Sponsored by Power Integrations, Team UP Dagisik from University of Philippines Diliman recently achieved the most important milestone leading to the Shell Eco-marathon Asia 2019. The team’s newly built battery-powered concept car passed official technical inspection prior to shipment to the Sepang International Circuit near Kuala Lumpur, where the competition will be held from April 29 to May 2.
The Eco-marathon is Shell’s annual contest for STEM students around the world to build ultra-efficient cars, and hundreds of teams participate in the Regional Championships in Asia, America and Europe every spring.
The race is divided into four categories: Prototype ICE, Prototype EV, Urban Concept ICE and Urban Concept EV. The top two teams from each category, as determined by who completes the circuit using the least amount of energy, not the shortest time, will advance to the Drivers’ World Championship later in the year.
After finishing 7th place in the Urban Concept EV category a year ago, Team UP Dagisik decided to go back to the drawing board and design the simplest vehicle that can win the competition. For a completely redesigned vehicle, passing the 100-point inspection is no small feat. Key members of the team were able to make all the necessary improvements using their academic specialties and the experience they acquired during their internship with Power Integrations last summer.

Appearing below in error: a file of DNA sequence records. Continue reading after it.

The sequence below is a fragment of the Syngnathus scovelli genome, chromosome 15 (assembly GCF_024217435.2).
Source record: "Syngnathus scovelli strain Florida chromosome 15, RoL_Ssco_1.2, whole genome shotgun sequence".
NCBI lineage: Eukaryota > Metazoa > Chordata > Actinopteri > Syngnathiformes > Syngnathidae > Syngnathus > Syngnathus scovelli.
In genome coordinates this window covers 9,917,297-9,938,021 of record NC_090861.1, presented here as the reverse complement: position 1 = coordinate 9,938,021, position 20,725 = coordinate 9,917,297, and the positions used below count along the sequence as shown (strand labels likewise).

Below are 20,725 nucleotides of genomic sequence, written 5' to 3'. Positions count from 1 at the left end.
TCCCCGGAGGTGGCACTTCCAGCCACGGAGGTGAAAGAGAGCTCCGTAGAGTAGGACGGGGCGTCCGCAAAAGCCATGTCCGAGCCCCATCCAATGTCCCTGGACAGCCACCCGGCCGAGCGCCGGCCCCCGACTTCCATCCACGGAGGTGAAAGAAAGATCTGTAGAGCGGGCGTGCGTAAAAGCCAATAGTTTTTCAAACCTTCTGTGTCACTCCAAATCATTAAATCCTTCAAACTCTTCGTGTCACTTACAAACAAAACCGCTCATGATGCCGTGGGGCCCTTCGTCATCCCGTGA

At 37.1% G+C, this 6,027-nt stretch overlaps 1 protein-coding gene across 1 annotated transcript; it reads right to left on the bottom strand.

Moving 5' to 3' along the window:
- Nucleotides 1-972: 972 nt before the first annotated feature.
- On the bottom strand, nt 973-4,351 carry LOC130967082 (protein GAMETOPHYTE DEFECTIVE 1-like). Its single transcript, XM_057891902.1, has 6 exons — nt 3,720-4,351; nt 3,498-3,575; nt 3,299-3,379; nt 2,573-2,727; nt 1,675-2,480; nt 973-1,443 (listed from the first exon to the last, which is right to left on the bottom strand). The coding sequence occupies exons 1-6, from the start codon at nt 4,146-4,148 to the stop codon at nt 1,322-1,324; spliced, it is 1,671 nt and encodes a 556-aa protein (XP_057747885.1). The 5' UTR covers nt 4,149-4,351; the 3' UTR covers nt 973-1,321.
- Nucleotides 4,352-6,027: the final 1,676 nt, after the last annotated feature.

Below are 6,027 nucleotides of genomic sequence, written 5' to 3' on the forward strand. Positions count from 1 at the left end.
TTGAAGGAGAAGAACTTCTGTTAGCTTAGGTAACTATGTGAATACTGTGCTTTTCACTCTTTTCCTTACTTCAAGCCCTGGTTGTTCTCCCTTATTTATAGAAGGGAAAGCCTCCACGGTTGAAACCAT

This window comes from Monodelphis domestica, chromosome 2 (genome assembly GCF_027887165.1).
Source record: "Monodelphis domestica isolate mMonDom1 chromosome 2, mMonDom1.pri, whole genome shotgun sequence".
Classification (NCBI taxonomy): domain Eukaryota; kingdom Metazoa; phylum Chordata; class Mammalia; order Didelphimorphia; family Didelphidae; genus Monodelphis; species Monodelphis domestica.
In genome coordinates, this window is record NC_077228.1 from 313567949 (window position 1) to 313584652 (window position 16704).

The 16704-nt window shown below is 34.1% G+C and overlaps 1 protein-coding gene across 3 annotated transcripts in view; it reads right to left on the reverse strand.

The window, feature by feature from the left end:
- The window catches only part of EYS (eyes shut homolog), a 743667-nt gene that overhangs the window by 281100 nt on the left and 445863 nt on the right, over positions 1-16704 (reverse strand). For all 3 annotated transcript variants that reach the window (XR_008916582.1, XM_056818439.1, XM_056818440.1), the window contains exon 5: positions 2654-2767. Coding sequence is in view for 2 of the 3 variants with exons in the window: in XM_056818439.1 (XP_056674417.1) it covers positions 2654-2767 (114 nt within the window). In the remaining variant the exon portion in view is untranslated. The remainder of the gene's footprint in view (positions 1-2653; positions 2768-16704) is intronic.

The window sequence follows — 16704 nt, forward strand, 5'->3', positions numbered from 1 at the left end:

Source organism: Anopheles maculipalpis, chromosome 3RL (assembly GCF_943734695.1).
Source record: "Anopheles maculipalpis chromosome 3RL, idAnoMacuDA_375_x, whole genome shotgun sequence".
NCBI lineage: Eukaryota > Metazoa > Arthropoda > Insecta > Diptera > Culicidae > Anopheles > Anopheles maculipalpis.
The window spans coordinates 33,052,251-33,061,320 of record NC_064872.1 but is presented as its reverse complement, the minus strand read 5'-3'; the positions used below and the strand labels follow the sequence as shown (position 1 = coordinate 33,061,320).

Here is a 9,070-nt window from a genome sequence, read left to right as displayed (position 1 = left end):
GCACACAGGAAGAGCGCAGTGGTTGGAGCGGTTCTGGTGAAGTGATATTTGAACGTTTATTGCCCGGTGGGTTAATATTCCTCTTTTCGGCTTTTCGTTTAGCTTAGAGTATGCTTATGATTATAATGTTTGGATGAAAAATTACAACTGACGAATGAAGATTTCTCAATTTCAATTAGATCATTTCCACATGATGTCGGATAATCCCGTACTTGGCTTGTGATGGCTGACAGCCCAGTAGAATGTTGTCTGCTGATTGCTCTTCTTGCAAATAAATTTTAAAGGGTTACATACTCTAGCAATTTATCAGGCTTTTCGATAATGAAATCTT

For example, Team Manager Christian Ong, a standout intern on the PI Expert team, applies his focus of study in motor control to the car’s motor drive board. “We went with a 5kW high power motor the first few years thinking that it would provide more power, but it was really heavy,” Ong said. “We eventually shifted to a 750W BLDC hub motor. BLDC motors are more efficient than dc motors, but the control algorithm is more complicated, and the margin for error is smaller. I wouldn’t be able to do it without what I have learned in the past year.”
Best-friend duo Joseph Vallo and Akira Morita interned together on PI’s LED driver team. They are in charge of the car’s electronic control and LED drivers. Morita said, “We use digital dimming to replace analog dimming for the LEDs, which changes the value of resistance and wastes energy. We also chose the simplest design possible, so debugging whatever goes wrong becomes significantly easier.”
John Kent Bermudez, who leads battery management, implemented stackable battery packs for easier compliance with shipping regulations. Mechanical Head Charles Cayno designed a chassis that better accommodates all the pedals and wires. Both of them were PI interns.
“The chemistry on this year’s team is better. We know each other’s work ethics and what each of us can accomplish,” said Jared Baniqued, who is in his third Eco-marathon and second as the team’s driver. “Christian is good at motor control since it’s his undergraduate project. He is also good at programming. That helps optimize efficiency of the motor. Akira and Joseph are good at LED drivers with their experience working on similar projects. Our goal is to create better circuits and make everything more efficient. With this team, I know we have a chance to win.”